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Arts Council Napa Valley responds to a new reality: 'It's all about survival'

Arts Council Napa Valley responds to a new reality: 'It's all about survival'

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Arts Council Napa Valley is pivoting. In normal times, they distribute money for projects by groups and individual artists who are the most capable. But now, because of the constraints imposed by COVID-19, it is all about survival.

Chris DeNatale, executive director of the Arts Council said, “Before it was about growth, now it’s about stabilization.”

The arts have been hit hard. Banned from holding events of 50 or more people, theater companies like Lucky Penny Productions or Vintage High School have delayed or canceled upcoming shows. Like other businesses, nonprofits who count on revenue from sales or education and operate on thin margins in flush times, don’t know if they are going to survive.

To combat this, the Arts Council Napa Valley (ACNV) has adjusted its granting criteria. DeNatale said, “We’re going to keep this as simple as possible because getting the CARES (Coronavirus Aid, Relief, and Economic Security) Act money has been so onerous. For a small nonprofit to get the paperwork together for the Paycheck Protection Plan loans has been nuts. These organizations are stretched so thin in the first place that we don’t want to add another burden on them.”

In normal times, DeNatale and the board look for, “good financial planning, capability to finish the project and a well thought out timeline,” he said. Now, due to COVID-19, it is “tell us what you need in order to keep your organization afloat. It’s going to be much simpler and more about survival than about capability.”

Founded in 1963, the ACNV has been a fixture of the Napa Valley arts community for more than five decades. In their current incarnation, they primarily grant money to arts organizations and individual artists for proposed projects. But they also serve as a coordinator and advocate for arts programs in the Napa Valley Unified School District by providing support and a forum for the exchange of ideas for arts teachers who, in the past, have operated individually.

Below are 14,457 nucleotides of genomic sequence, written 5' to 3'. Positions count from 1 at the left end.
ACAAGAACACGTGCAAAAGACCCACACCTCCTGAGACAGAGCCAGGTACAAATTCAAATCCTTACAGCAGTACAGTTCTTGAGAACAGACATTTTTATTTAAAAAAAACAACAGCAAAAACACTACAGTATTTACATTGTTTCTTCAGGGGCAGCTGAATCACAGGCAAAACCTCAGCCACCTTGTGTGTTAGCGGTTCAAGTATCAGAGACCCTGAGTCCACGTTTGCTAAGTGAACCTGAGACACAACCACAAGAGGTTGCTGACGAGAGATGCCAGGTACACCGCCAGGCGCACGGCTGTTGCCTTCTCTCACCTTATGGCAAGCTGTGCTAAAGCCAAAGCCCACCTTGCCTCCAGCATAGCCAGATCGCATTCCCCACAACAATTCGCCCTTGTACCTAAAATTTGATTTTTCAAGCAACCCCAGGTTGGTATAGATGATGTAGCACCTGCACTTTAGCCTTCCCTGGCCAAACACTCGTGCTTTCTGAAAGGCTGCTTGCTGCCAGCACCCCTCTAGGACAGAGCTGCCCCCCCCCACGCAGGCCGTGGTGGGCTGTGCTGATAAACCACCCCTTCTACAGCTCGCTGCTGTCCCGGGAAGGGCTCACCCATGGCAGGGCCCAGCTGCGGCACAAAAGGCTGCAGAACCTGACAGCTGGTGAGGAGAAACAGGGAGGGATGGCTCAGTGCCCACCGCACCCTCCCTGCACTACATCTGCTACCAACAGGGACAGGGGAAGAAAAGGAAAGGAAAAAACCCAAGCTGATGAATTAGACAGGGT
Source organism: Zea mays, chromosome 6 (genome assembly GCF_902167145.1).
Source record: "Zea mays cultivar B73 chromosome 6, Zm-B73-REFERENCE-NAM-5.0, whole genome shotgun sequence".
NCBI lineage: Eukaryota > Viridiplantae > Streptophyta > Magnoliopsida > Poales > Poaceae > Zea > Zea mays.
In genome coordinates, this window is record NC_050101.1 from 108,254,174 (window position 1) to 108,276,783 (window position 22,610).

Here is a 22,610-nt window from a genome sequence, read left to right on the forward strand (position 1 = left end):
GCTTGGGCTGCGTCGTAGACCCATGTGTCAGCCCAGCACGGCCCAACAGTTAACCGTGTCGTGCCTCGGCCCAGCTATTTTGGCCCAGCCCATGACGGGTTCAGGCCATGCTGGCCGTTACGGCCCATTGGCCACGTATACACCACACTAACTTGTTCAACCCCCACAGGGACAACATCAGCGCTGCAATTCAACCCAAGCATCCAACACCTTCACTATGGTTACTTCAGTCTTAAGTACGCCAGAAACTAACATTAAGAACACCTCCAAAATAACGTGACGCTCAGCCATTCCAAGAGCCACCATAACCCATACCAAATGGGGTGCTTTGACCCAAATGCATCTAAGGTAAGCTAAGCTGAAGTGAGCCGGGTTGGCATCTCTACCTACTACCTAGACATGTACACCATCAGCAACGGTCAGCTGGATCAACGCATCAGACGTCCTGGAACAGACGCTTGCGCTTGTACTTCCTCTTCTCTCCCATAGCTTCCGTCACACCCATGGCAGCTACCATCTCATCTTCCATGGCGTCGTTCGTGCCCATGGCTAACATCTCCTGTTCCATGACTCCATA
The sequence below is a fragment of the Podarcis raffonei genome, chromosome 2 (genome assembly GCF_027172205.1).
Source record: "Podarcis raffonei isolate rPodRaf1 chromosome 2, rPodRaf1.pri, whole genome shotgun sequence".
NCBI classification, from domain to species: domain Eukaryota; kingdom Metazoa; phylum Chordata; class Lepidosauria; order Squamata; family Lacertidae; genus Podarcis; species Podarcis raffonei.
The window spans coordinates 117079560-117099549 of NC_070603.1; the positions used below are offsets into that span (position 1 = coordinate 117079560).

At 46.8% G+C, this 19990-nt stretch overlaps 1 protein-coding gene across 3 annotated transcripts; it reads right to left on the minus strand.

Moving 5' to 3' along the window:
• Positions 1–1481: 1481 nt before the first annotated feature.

“What we do best is fill that gap with the arts teachers and make sure they are vocal with each other so as things get cut, we find ways to crowdsource what is needed through the teachers themselves. It is important that they have what they need and are recognized,” DeNatale said.

This has been part of a master plan for the arts education, a framework that promotes equity and availability of arts education for students in NVUSD as well as the rest of the Napa Valley.

With classes going virtual due to COVID-19, and the NVUSD grappling with reduced funding as a result of shrinking enrollment, DeNatale said the council is going to revisit that master plan to accommodate the new reality.

A specific issue DeNatale was concerned with is the canceling of Vintage High’s “West Side Story” as well as American Canyon High’s “Cinderella.” Those productions will not have the ticket sales needed to reimburse the production costs and the cost of the rights to the show. DeNatale said he and his board have asked, “How do we make those programs whole again so that they are not starting from a financial hole in the next year? Those rights are expensive.”

What they’re proposing is to “launch a grant program for educators to reimburse some of that money.” He said, “We have an education alliance fund. We also have an emergency fund so that we can put together a grant program. We hope to announce an emergency grant program at the end of the month.”

The bulk of the ACNV’s funding comes from the Hewlett Foundation, which has a directive to fund smaller arts organizations and projects, but is too large to focus on relatively small communities like the Napa Valley. By dispensing funds to ACNV, they can fulfill that directive and support organizations, projects and artists that do not have the resources or know how to apply for the larger grants. In this way ACNV operates at the local level where Hewlett cannot.

When asked about the future, DeNatale said, “I feel confident that we’ll still be here to do the work we do and I hope by next year that we’ll be close to normal. I don’t know that every organization is going to survive this catastrophic loss of revenue. We need to help as many people as we can to survive this and we will be there at the other end to support them getting back to normal.”

John Henry Martin thinks this virus sucks. If you agree, email him at jhm@johnhenrymartin.com.

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